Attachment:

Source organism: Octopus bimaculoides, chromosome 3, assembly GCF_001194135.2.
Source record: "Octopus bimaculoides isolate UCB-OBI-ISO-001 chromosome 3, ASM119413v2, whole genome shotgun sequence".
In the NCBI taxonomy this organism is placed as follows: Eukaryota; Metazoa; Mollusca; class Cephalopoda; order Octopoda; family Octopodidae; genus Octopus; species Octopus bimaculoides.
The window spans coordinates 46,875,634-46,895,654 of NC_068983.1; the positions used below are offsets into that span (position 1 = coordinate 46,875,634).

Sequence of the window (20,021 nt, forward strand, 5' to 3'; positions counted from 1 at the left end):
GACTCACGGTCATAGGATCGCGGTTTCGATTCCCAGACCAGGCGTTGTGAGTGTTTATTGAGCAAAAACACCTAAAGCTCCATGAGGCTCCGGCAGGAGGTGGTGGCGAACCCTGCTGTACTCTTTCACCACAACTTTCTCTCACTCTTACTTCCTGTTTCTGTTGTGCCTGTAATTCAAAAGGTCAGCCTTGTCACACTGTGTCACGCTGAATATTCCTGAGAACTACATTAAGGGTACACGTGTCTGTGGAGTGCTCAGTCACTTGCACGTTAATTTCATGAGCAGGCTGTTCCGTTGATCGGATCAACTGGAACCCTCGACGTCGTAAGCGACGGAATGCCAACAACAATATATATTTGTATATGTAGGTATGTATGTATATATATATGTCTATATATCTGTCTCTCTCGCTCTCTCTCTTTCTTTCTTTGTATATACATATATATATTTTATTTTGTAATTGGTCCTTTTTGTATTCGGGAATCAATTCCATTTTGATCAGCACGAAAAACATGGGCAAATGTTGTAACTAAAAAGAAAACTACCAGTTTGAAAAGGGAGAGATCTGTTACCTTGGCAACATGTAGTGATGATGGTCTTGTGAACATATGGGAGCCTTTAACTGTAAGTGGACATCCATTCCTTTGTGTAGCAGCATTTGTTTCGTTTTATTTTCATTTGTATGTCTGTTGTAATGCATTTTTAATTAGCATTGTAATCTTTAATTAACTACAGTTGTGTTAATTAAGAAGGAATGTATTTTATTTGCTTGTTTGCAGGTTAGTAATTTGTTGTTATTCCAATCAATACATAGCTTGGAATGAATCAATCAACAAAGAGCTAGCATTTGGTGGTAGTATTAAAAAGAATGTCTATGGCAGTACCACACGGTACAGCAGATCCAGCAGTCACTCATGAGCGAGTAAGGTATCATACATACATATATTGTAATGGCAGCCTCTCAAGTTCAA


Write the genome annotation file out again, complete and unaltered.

Source organism: Octopus bimaculoides, chromosome 3, assembly GCF_001194135.2.
Source record: "Octopus bimaculoides isolate UCB-OBI-ISO-001 chromosome 3, ASM119413v2, whole genome shotgun sequence".
In the NCBI taxonomy this organism is placed as follows: Eukaryota; Metazoa; Mollusca; class Cephalopoda; order Octopoda; family Octopodidae; genus Octopus; species Octopus bimaculoides.
The window spans coordinates 46,875,634-46,895,654 of NC_068983.1; the positions used below are offsets into that span (position 1 = coordinate 46,875,634).

Sequence of the window (20,021 nt, forward strand, 5' to 3'; positions counted from 1 at the left end):
GACTCACGGTCATAGGATCGCGGTTTCGATTCCCAGACCAGGCGTTGTGAGTGTTTATTGAGCAAAAACACCTAAAGCTCCATGAGGCTCCGGCAGGAGGTGGTGGCGAACCCTGCTGTACTCTTTCACCACAACTTTCTCTCACTCTTACTTCCTGTTTCTGTTGTGCCTGTAATTCAAAAGGTCAGCCTTGTCACACTGTGTCACGCTGAATATTCCTGAGAACTACATTAAGGGTACACGTGTCTGTGGAGTGCTCAGTCACTTGCACGTTAATTTCATGAGCAGGCTGTTCCGTTGATCGGATCAACTGGAACCCTCGACGTCGTAAGCGACGGAATGCCAACAACAATATATATTTGTATATGTAGGTATGTATGTATATATATATGTCTATATATCTGTCTCTCTCGCTCTCTCTCTTTCTTTCTTTGTATATACATATATATATTTTATTTTGTAATTGGTCCTTTTTGTATTCGGGAATCAATTCCATTTTGATCAGCACGAAAAACATGGGCAAATGTTGTAACTAAAAAGAAAACTACCAGTTTGAAAAGGGAGAGATCTGTTACCTTGGCAACATGTAGTGATGATGGTCTTGTGAACATATGGGAGCCTTTAACTGTAAGTGGACATCCATTCCTTTGTGTAGCAGCATTTGTTTCGTTTTATTTTCATTTGTATGTCTGTTGTAATGCATTTTTAATTAGCATTGTAATCTTTAATTAACTACAGTTGTGTTAATTAAGAAGGAATGTATTTTATTTGCTTGTTTGCAGGTTAGTAATTTGTTGTTATTCCAATCAATACATAGCTTGGAATGAATCAATCAACAAAGAGCTAGCATTTGGTGGTAGTATTAAAAAGAATGTCTATGGCAGTACCACACGGTACAGCAGATCCAGCAGTCACTCATGAGCGAGTAAGGTATCATACATACATATATTGTAATGGCAGCCTCTCAAGTTCAA